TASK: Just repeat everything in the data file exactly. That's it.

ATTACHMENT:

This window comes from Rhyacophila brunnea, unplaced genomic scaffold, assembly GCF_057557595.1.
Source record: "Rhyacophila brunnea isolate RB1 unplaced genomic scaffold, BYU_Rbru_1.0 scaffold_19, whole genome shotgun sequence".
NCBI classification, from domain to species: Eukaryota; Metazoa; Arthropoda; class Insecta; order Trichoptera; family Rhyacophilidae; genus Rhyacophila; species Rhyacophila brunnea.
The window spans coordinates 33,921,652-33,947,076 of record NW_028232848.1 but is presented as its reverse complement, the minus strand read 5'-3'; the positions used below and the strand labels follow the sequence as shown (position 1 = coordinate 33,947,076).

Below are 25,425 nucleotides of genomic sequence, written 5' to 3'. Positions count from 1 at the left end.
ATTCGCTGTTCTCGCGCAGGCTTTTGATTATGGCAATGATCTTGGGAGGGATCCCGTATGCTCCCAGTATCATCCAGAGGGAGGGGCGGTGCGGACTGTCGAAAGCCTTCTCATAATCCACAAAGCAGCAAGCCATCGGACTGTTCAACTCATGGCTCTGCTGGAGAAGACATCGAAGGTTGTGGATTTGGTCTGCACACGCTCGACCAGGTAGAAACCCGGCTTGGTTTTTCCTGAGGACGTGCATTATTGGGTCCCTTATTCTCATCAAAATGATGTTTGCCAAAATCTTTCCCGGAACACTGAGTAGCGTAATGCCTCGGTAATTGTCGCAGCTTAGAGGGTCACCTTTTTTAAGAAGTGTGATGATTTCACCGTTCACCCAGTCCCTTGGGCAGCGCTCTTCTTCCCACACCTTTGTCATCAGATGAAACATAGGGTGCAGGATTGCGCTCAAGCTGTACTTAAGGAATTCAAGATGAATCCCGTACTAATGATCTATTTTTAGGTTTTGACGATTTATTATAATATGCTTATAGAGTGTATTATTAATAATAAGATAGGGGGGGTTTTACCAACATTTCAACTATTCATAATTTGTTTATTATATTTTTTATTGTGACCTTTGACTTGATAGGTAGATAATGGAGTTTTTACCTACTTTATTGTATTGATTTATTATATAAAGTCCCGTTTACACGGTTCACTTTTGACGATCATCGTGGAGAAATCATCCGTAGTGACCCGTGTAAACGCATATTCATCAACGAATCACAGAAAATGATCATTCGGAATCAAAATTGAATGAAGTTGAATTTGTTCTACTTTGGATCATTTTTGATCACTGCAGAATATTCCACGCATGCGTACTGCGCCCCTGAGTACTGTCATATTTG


This window comes from Rhyacophila brunnea, unplaced genomic scaffold, assembly GCF_057557595.1.
Source record: "Rhyacophila brunnea isolate RB1 unplaced genomic scaffold, BYU_Rbru_1.0 scaffold_19, whole genome shotgun sequence".
NCBI classification, from domain to species: Eukaryota; Metazoa; Arthropoda; class Insecta; order Trichoptera; family Rhyacophilidae; genus Rhyacophila; species Rhyacophila brunnea.
The window spans coordinates 33,921,652-33,947,076 of record NW_028232848.1 but is presented as its reverse complement, the minus strand read 5'-3'; the positions used below and the strand labels follow the sequence as shown (position 1 = coordinate 33,947,076).

Below are 25,425 nucleotides of genomic sequence, written 5' to 3'. Positions count from 1 at the left end.
ATTCGCTGTTCTCGCGCAGGCTTTTGATTATGGCAATGATCTTGGGAGGGATCCCGTATGCTCCCAGTATCATCCAGAGGGAGGGGCGGTGCGGACTGTCGAAAGCCTTCTCATAATCCACAAAGCAGCAAGCCATCGGACTGTTCAACTCATGGCTCTGCTGGAGAAGACATCGAAGGTTGTGGATTTGGTCTGCACACGCTCGACCAGGTAGAAACCCGGCTTGGTTTTTCCTGAGGACGTGCATTATTGGGTCCCTTATTCTCATCAAAATGATGTTTGCCAAAATCTTTCCCGGAACACTGAGTAGCGTAATGCCTCGGTAATTGTCGCAGCTTAGAGGGTCACCTTTTTTAAGAAGTGTGATGATTTCACCGTTCACCCAGTCCCTTGGGCAGCGCTCTTCTTCCCACACCTTTGTCATCAGATGAAACATAGGGTGCAGGATTGCGCTCAAGCTGTACTTAAGGAATTCAAGATGAATCCCGTACTAATGATCTATTTTTAGGTTTTGACGATTTATTATAATATGCTTATAGAGTGTATTATTAATAATAAGATAGGGGGGGTTTTACCAACATTTCAACTATTCATAATTTGTTTATTATATTTTTTATTGTGACCTTTGACTTGATAGGTAGATAATGGAGTTTTTACCTACTTTATTGTATTGATTTATTATATAAAGTCCCGTTTACACGGTTCACTTTTGACGATCATCGTGGAGAAATCATCCGTAGTGACCCGTGTAAACGCATATTCATCAACGAATCACAGAAAATGATCATTCGGAATCAAAATTGAATGAAGTTGAATTTGTTCTACTTTGGATCATTTTTGATCACTGCAGAATATTCCACGCATGCGTACTGCGCCCCTGAGTACTGTCATATTTG